U.S. general got drunk enough to offend Russians
WASHINGTON - An Air Force general in charge of nuclear weapons repeatedly drank too much and behaved like a boor last summer during an official trip to Moscow, where he insulted his Russian hosts and hung out with two suspicious women he met at a hotel bar.
Maj. Gen. Michael Carey, who was commander of the Air Force's arsenal of land-based intercontinental ballistic missiles, "acted in a manner that exceeded the limits of accepted standards of good conduct" during a four-day visit to Moscow in July, according to an investigation conducted by the Air Force inspector general.
Carey's behavior stunned his aides and other colleagues traveling with him for a nuclear security exercise and meetings with Russian officials. They said he started drinking during a stopover in Zurich and kept it up during three days in Moscow, causing a string of gaffes that led Air Force officials to reassign him.
Western Pa. man wins $1M Picasso in Paris raffle
WEXFORD, Pa. - A Western Pennsylvania man looking for art for his new home has won a $1 million Picasso painting with a $138 raffle ticket.
Jeffrey Gonano, 25, who works for his family's fire sprinkler business, learned Wednesday that his ticket won the Paris raffle. Organizers say nearly 50,000 tickets were sold worldwide, for 100 euros apiece, to benefit a Lebanese charity.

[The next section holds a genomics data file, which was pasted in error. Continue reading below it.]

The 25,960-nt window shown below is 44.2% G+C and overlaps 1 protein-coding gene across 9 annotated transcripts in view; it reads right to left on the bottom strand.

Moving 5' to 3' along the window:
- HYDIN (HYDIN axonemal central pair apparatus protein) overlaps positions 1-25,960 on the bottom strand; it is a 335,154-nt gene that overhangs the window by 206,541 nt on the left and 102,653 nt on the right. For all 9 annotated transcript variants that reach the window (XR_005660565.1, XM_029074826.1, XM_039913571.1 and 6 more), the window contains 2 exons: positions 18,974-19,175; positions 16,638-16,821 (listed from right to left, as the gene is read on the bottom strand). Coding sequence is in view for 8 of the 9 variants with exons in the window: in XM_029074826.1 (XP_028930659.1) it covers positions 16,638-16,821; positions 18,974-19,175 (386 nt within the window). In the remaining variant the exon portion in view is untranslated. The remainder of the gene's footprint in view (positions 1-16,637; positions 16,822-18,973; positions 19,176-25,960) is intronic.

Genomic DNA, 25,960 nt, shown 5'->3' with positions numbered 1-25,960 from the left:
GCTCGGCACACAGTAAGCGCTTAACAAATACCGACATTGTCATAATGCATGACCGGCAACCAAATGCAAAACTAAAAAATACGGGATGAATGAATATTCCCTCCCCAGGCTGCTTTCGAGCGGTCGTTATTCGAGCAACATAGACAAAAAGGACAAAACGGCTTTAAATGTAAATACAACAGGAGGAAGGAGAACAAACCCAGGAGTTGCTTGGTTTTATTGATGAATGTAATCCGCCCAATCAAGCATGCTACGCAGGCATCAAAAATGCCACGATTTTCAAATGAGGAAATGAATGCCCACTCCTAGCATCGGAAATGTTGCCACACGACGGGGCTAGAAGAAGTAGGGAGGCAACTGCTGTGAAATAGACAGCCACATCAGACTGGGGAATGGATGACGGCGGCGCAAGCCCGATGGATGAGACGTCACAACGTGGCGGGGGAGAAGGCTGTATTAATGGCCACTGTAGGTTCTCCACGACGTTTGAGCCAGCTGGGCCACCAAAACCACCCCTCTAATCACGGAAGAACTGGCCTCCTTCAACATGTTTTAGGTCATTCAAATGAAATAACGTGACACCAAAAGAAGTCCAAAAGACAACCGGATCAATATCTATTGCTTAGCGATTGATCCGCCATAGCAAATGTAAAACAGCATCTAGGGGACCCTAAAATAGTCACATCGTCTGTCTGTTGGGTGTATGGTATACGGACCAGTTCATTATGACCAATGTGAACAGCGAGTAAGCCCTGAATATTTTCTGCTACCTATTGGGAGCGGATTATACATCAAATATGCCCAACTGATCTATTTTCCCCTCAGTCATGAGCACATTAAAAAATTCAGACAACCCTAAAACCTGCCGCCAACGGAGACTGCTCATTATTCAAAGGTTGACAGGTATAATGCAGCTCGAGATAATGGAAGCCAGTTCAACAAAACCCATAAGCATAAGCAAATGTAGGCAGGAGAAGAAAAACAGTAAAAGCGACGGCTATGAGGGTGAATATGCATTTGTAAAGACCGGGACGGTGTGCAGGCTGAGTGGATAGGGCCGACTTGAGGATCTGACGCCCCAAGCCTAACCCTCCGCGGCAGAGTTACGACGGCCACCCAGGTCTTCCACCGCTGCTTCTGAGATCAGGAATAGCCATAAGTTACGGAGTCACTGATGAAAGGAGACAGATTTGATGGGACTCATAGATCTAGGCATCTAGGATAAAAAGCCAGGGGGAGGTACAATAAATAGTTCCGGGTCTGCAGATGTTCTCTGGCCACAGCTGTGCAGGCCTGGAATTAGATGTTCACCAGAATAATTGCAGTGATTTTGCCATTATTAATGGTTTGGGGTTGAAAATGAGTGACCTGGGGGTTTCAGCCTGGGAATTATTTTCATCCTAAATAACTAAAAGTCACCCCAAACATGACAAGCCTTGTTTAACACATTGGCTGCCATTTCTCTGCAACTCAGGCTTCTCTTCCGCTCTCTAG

The 1914 work, "Man in the Opera Hat," dates from Spanish master Pablo Picasso's cubist period. Gonano said he wants to keep the artwork.
"Maybe I'll lend it to a museum," he said.
Canada's prostitution laws struck down
TORONTO - The Supreme Court of Canada unanimously struck down three laws against prostitution yesterday, deeming the bans on visiting brothels, living off a prostitute's proceeds and public solicitation "overly broad" and potentially dangerous for sex workers.
While prostitution is legal in Canada, the laws aimed at preventing its practice went far beyond protecting communities from public nuisances associated with the sex trade, the nine justices decided.
While the measure against profiting from a prostitute's income was aimed at criminalizing pimping, it also made it illegal for prostitutes to hire those who can increase the safety of their trade, such as drivers, managers and bodyguards, the decision noted.